We found a bus stop, eventually finding Ubers to take us home after unsuccessfully contacting several Taxi firms. Our drivers were two of the kindest people we’ve accounted, and reaffirmed our faith in people acting a little kinder than usual in circumstances that require it.


We got home. We shed and hung over soaking clothes, changed into pyjamas and drank tea and hot chocolate whilst watching television, the thunderous sound of the storm raging outside. Our hair was soaking, we were cold, tired, fatigued; we did not get to see the full show, but we were happy. Such is the character of this group of wonderful people.

And then we remembered the washing we had left outside to dry.


Lads on tour

Four shows down and we’ve decided to start a blog. Who could have possibly seen that one coming?

That’s right everyone, welcome to the BoxedIn Theatre blog, where we’re going to be charting the progress of our tour so far, and keeping you up to date with all our antics and adventures along the way! This week, we’ve been in Brighton, performing as part of the Fringe and enjoying everything that the city has to offer – which is a lot by the way. We’ve also learnt that outdoor performances are rather weather dependent. Who knew?

I’m going to post a little bit more regularly than this just to keep everyone up to date – perhaps aiming for 2 every week. That means that this post will be a little bit of a whistle-stop tour. So hold on to your seats people, cos away we go.


Gabriele, Emily and I arrived in sunny old Brighton with a spring in our step and the world at our feet, to meet an exhausted Zoe who had driven down south overnight to make it on time. That’s what dedication looks like people.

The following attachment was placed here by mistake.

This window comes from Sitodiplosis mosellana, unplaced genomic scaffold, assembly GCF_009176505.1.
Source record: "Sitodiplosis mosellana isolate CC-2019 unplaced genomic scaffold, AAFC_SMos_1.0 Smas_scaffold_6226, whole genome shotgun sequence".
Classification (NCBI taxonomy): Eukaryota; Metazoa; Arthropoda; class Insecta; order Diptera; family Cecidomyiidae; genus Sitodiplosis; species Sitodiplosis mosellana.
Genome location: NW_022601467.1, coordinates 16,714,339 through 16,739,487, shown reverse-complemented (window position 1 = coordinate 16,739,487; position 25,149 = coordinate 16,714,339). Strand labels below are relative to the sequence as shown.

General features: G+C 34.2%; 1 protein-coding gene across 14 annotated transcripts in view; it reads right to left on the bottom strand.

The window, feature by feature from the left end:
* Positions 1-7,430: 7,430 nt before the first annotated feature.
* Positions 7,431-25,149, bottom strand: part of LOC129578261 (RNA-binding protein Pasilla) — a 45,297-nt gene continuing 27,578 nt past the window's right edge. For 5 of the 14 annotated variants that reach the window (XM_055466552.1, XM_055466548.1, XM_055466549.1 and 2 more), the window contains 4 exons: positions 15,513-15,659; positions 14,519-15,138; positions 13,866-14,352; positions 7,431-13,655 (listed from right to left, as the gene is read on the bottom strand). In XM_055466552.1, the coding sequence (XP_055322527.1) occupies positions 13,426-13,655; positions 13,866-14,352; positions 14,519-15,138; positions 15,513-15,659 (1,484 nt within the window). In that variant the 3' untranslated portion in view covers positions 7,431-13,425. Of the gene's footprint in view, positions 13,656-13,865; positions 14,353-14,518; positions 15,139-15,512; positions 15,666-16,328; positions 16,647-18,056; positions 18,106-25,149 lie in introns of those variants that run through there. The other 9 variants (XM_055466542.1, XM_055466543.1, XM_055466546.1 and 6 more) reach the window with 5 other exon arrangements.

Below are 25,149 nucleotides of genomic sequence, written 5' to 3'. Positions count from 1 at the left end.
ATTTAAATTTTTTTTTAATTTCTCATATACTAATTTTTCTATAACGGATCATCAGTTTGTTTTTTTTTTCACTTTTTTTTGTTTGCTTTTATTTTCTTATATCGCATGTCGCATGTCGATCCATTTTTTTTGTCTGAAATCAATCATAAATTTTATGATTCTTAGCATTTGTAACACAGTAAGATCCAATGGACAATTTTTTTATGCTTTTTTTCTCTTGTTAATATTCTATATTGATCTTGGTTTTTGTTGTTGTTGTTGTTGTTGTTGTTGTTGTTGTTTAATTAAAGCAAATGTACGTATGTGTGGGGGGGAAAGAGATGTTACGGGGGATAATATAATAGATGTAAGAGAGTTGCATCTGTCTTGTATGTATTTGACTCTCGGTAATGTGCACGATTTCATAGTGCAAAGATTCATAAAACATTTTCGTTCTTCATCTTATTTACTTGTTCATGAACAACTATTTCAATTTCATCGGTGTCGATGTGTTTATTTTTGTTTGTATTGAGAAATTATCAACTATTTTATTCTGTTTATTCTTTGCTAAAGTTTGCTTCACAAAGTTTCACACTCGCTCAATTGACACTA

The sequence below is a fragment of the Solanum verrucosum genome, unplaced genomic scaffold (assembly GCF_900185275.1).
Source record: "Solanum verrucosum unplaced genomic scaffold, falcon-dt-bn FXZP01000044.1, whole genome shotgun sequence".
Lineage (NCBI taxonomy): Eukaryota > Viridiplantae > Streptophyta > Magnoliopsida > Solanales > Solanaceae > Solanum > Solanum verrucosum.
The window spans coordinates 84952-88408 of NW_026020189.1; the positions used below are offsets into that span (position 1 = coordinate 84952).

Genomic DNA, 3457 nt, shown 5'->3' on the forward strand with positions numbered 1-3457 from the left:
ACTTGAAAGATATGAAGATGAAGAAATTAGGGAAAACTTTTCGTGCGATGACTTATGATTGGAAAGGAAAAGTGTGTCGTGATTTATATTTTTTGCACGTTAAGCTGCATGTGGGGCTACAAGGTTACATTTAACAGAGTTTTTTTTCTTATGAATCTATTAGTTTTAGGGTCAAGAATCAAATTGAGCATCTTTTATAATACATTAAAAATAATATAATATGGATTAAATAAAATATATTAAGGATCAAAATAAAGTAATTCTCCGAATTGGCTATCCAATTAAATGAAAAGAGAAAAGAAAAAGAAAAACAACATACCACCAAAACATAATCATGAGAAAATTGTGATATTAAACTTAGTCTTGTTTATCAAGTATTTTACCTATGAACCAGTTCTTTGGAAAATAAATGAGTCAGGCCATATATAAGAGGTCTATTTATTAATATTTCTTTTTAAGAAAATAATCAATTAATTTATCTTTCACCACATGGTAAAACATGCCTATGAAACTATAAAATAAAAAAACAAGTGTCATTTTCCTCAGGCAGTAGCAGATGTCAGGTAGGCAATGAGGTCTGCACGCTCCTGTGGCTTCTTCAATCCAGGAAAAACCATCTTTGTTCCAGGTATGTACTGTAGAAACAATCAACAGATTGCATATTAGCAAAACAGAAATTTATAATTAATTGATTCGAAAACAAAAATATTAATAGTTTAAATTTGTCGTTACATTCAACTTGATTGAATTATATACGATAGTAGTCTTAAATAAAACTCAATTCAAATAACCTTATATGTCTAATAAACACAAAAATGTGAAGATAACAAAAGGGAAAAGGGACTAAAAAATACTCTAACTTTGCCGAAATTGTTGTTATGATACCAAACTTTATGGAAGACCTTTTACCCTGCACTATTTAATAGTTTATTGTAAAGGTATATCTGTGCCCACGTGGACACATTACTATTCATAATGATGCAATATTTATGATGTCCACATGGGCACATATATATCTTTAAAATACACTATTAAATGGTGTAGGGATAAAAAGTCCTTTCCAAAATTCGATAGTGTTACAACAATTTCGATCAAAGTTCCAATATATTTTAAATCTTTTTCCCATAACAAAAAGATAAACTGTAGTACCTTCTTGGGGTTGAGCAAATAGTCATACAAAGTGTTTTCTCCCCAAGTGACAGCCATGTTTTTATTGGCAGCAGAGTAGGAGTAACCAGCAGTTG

We woke up early to make our first train, which was great, except that it made lugging 17 bags (not hyperbole, literally 17 bags) on a South-western train service that was HALF THE SIZE IT SHOULD HAVE BEEN a little bit of a pain. The underground wasn’t ideal either. But we were hopeful – we’d got the difficult part out of the way, so all that was left was to grab a taxi to our beautiful Brightonian house.

We were met by a cabbie who took one look at this sorry, sweaty bunch of students and pelted off as fast as his teeny tiny car would carry him. Like we were the fucking Babadook or something. At this point, there were 4 of us with 19 bags, so I guess that made sense. Eventually, we met a man brave enough (with a cab big enough) to take us to where we needed to go.

Welcome to our crib

And wow. A massive shout out to Kelly Scales at Airhostforyou.com because she found us this stunning house for an incredibly cheap price that we all fit very comfortably in. I have a feeling that the living situation will only go down hill from here. As everyone trickled in, we lapped up the last of the sunshine and enjoyed a welcome drink before getting down to business with some rehearsals. And then, of course, a huge family meal to round it all off.

Happy Families!


Audience Attendance: 13

And all of a sudden, here it was, our first show day. 12 months of writing, 6 months of planning, and 3 months of rehearsals all to get to this point. So we started the day like any other day, with a nice solid batch of flyering.

Just a word to the wise for anyone thinking about coming to the Brighton Fringe – it’s a VERY different beast to Edinburgh. Despite having a similar number of shows, the runs are much shorter, and the audience is generally made up of locals who will look through the brochure and pick out what interests them. Which means that flyering is a bit of a mixed bag. On the one hand, it’s always a great way to tell people about why your show is exciting. On the other hand, most people really don’t give a shit. Targeted flyering is a must for Brighton, because that’s the only way to make sure that all the hard-earned cash you spend on your beautiful flyers doesn’t simply go to waste.

Frankly, the day flew by in a bit of a blur – at 2:30, we met up with the lovely Daniel Watson of Brighton Council to pick up the chairs that he would be lending us, and then delivered them to the New Cosmopolitan Hotel. Big shout out to these guys – their hotel is in an amazing location, it’s reasonably priced, and the staff are all so friendly. If you’re looking for somewhere to stay in Brighton, I’d highly recommend it.